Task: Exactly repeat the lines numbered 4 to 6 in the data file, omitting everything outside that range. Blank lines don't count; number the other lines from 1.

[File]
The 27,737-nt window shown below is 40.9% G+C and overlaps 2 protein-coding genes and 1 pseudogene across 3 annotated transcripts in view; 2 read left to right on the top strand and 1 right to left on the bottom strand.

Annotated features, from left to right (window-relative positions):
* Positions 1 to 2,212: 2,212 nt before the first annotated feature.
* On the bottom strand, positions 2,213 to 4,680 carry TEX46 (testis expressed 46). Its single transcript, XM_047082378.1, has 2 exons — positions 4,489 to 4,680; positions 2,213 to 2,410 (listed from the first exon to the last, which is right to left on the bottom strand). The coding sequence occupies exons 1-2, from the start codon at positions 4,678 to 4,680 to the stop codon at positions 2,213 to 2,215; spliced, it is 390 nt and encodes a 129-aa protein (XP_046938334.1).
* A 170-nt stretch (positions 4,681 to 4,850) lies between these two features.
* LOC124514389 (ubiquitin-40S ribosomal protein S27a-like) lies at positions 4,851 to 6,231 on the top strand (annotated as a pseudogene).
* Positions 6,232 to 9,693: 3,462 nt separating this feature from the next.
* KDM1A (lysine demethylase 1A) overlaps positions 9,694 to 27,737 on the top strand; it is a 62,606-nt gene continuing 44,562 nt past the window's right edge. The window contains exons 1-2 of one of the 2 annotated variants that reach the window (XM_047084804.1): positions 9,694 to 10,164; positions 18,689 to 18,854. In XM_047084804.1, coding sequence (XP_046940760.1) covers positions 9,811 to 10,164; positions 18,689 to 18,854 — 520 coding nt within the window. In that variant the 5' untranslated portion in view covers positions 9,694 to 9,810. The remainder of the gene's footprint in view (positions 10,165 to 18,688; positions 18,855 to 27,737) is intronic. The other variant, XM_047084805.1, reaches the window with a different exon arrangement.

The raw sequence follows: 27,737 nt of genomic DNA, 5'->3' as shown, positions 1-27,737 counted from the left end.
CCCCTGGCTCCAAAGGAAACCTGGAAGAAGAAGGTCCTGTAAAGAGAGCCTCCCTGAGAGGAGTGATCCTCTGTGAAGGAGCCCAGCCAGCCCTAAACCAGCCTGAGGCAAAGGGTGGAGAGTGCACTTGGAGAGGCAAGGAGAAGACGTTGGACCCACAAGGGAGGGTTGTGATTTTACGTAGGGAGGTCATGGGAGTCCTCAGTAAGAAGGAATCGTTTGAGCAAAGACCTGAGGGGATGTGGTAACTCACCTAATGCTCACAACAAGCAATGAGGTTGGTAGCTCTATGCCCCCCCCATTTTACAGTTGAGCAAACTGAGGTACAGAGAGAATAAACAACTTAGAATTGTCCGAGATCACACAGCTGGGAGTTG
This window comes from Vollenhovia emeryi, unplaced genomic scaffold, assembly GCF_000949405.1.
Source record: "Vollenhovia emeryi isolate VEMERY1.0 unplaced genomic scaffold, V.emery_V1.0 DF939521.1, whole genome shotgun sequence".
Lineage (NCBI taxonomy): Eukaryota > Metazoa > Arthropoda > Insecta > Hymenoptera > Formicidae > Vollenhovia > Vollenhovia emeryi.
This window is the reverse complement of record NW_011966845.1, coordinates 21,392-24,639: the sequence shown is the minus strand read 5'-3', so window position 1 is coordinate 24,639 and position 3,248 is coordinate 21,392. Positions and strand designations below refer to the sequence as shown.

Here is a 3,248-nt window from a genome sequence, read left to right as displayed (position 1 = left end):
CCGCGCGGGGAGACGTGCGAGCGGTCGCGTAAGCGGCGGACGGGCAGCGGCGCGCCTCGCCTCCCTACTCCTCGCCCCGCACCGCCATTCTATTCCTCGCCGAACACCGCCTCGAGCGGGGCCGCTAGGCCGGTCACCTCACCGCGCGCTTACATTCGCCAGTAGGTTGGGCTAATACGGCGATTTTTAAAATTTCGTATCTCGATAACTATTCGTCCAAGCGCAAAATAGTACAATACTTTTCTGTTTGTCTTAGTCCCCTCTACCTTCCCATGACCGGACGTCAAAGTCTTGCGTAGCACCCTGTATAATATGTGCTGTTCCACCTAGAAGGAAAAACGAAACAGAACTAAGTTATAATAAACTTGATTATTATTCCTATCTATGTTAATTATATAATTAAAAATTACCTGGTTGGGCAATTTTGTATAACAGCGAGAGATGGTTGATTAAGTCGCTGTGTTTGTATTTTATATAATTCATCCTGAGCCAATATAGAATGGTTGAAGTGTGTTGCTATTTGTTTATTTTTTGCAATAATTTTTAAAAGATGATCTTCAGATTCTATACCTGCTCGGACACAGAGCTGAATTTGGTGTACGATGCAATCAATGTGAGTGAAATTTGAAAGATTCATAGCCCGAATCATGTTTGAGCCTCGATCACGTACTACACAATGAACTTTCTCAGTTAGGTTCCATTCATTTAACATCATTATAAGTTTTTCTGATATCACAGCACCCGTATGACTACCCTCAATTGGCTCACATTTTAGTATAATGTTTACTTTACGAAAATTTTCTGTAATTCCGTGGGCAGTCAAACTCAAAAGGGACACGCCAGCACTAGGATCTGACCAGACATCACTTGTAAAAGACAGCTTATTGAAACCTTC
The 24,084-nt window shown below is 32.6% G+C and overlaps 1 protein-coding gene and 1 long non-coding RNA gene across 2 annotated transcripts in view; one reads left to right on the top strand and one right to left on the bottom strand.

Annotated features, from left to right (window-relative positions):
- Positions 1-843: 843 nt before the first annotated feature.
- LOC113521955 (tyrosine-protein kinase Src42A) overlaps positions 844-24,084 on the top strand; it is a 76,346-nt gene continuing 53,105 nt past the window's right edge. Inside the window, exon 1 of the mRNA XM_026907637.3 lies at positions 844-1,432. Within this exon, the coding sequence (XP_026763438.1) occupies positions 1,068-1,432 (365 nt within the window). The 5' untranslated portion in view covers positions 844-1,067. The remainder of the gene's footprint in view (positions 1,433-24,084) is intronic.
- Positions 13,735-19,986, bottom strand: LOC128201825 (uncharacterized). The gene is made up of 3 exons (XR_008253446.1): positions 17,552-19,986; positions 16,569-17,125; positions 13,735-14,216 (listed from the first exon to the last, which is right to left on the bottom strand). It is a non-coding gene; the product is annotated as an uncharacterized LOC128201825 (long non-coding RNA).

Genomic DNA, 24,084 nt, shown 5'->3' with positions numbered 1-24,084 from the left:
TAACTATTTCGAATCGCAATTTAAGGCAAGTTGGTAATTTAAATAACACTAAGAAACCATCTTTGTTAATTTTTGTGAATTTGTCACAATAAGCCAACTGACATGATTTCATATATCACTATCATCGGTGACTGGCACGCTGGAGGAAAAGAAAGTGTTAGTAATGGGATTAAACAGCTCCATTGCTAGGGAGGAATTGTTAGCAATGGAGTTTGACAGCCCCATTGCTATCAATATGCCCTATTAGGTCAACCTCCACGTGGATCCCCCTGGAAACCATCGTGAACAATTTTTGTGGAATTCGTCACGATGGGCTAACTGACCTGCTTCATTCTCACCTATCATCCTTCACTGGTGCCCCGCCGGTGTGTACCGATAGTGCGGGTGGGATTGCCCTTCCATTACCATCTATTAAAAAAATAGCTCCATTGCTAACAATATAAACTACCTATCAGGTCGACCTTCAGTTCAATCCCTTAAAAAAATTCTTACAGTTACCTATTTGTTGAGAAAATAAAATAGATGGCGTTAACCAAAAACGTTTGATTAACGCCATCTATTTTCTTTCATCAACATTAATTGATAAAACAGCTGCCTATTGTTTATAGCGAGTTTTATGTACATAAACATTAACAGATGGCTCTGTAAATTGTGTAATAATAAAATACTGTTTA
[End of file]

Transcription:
* On the bottom strand, positions 2,213 to 4,680 carry TEX46 (testis expressed 46). Its single transcript, XM_047082378.1, has 2 exons — positions 4,489 to 4,680; positions 2,213 to 2,410 (listed from the first exon to the last, which is right to left on the bottom strand). The coding sequence occupies exons 1-2, from the start codon at positions 4,678 to 4,680 to the stop codon at positions 2,213 to 2,215; spliced, it is 390 nt and encodes a 129-aa protein (XP_046938334.1).
* A 170-nt stretch (positions 4,681 to 4,850) lies between these two features.
* LOC124514389 (ubiquitin-40S ribosomal protein S27a-like) lies at positions 4,851 to 6,231 on the top strand (annotated as a pseudogene).